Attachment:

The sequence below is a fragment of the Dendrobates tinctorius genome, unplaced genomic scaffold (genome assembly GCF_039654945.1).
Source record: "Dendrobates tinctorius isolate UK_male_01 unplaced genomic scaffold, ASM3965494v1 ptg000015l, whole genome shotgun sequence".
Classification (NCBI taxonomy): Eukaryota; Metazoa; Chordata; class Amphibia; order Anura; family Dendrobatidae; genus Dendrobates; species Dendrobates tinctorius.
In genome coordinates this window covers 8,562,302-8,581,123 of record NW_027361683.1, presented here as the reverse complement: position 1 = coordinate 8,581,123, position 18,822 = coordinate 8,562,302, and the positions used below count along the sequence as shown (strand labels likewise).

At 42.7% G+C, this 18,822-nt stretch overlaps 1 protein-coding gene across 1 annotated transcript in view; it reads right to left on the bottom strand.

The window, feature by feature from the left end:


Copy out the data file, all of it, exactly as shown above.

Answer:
The sequence below is a fragment of the Dendrobates tinctorius genome, unplaced genomic scaffold (genome assembly GCF_039654945.1).
Source record: "Dendrobates tinctorius isolate UK_male_01 unplaced genomic scaffold, ASM3965494v1 ptg000015l, whole genome shotgun sequence".
Classification (NCBI taxonomy): Eukaryota; Metazoa; Chordata; class Amphibia; order Anura; family Dendrobatidae; genus Dendrobates; species Dendrobates tinctorius.
In genome coordinates this window covers 8,562,302-8,581,123 of record NW_027361683.1, presented here as the reverse complement: position 1 = coordinate 8,581,123, position 18,822 = coordinate 8,562,302, and the positions used below count along the sequence as shown (strand labels likewise).

At 42.7% G+C, this 18,822-nt stretch overlaps 1 protein-coding gene across 1 annotated transcript in view; it reads right to left on the bottom strand.

The window, feature by feature from the left end: